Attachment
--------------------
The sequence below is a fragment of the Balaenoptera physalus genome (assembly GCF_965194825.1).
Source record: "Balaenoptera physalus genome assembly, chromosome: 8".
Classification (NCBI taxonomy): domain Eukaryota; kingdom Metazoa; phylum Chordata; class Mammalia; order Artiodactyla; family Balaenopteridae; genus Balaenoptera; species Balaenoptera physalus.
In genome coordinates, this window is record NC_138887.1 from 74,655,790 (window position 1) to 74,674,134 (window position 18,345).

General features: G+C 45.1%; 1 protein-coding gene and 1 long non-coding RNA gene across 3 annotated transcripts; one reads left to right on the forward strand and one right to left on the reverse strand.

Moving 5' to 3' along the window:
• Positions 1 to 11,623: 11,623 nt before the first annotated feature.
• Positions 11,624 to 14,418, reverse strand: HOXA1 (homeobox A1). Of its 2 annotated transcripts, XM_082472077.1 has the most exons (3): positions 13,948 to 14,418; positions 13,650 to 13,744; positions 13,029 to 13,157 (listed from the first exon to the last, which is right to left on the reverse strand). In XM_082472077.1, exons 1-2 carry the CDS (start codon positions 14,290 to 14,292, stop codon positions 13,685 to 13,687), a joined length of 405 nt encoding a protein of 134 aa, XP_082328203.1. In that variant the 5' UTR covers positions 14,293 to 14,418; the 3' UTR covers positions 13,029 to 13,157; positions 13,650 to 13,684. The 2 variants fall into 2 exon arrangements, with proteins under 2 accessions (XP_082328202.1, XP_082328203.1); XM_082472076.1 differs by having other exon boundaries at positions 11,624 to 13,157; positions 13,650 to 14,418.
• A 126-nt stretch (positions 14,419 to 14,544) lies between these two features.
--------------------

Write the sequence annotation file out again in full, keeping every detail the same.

The sequence below is a fragment of the Balaenoptera physalus genome (assembly GCF_965194825.1).
Source record: "Balaenoptera physalus genome assembly, chromosome: 8".
Classification (NCBI taxonomy): domain Eukaryota; kingdom Metazoa; phylum Chordata; class Mammalia; order Artiodactyla; family Balaenopteridae; genus Balaenoptera; species Balaenoptera physalus.
In genome coordinates, this window is record NC_138887.1 from 74,655,790 (window position 1) to 74,674,134 (window position 18,345).

General features: G+C 45.1%; 1 protein-coding gene and 1 long non-coding RNA gene across 3 annotated transcripts; one reads left to right on the forward strand and one right to left on the reverse strand.

Moving 5' to 3' along the window:
• Positions 1 to 11,623: 11,623 nt before the first annotated feature.
• Positions 11,624 to 14,418, reverse strand: HOXA1 (homeobox A1). Of its 2 annotated transcripts, XM_082472077.1 has the most exons (3): positions 13,948 to 14,418; positions 13,650 to 13,744; positions 13,029 to 13,157 (listed from the first exon to the last, which is right to left on the reverse strand). In XM_082472077.1, exons 1-2 carry the CDS (start codon positions 14,290 to 14,292, stop codon positions 13,685 to 13,687), a joined length of 405 nt encoding a protein of 134 aa, XP_082328203.1. In that variant the 5' UTR covers positions 14,293 to 14,418; the 3' UTR covers positions 13,029 to 13,157; positions 13,650 to 13,684. The 2 variants fall into 2 exon arrangements, with proteins under 2 accessions (XP_082328202.1, XP_082328203.1); XM_082472076.1 differs by having other exon boundaries at positions 11,624 to 13,157; positions 13,650 to 14,418.
• A 126-nt stretch (positions 14,419 to 14,544) lies between these two features.